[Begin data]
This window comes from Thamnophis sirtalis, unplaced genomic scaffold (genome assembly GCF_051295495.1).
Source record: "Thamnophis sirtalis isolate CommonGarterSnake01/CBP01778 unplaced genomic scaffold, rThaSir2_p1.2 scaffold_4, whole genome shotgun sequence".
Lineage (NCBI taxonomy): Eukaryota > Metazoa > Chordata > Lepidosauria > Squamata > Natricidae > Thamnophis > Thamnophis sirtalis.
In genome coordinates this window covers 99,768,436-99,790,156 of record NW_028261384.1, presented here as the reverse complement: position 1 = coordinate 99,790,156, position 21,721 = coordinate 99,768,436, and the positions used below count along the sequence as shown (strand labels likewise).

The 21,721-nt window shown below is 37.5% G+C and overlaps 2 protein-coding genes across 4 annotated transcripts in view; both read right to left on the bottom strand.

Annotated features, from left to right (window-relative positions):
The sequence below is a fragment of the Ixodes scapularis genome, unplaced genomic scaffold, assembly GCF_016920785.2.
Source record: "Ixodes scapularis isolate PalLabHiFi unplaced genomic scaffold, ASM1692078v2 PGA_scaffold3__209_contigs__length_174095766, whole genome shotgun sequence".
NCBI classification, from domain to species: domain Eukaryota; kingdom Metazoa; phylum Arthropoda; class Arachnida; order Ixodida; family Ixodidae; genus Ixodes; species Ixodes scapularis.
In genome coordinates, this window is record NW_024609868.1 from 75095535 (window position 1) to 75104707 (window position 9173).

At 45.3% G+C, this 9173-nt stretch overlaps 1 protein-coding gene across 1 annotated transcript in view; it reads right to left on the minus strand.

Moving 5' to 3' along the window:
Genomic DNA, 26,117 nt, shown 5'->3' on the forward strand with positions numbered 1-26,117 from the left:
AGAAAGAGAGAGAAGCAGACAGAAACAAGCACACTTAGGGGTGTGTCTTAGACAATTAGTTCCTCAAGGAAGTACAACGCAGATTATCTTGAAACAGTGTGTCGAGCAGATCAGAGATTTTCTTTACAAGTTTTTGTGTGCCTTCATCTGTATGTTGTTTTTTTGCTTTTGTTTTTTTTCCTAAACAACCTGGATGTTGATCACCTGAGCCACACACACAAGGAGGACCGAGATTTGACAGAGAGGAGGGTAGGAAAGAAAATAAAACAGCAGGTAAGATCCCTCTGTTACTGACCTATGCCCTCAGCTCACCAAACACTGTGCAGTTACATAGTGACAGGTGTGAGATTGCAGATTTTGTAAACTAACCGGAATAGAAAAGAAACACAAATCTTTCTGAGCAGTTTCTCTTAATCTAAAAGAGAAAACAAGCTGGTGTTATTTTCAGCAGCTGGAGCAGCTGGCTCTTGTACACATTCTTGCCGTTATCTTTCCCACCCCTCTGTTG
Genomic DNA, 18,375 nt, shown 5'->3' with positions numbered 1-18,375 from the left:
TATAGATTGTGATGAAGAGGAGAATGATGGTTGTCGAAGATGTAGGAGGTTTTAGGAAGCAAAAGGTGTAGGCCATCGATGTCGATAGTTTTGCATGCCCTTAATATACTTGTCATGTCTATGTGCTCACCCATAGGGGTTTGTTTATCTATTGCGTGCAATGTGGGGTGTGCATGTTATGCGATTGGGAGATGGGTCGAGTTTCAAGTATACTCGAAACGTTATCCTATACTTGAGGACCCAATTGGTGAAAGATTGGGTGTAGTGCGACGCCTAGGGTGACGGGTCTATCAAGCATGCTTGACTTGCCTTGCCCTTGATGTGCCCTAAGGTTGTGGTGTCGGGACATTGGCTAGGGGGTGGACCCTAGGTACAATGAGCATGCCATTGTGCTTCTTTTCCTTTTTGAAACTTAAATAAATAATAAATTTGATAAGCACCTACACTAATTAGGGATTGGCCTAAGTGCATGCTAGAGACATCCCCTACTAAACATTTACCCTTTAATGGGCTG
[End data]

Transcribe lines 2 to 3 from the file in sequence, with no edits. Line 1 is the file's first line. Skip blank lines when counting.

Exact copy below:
Source record: "Thamnophis sirtalis isolate CommonGarterSnake01/CBP01778 unplaced genomic scaffold, rThaSir2_p1.2 scaffold_4, whole genome shotgun sequence".
Lineage (NCBI taxonomy): Eukaryota > Metazoa > Chordata > Lepidosauria > Squamata > Natricidae > Thamnophis > Thamnophis sirtalis.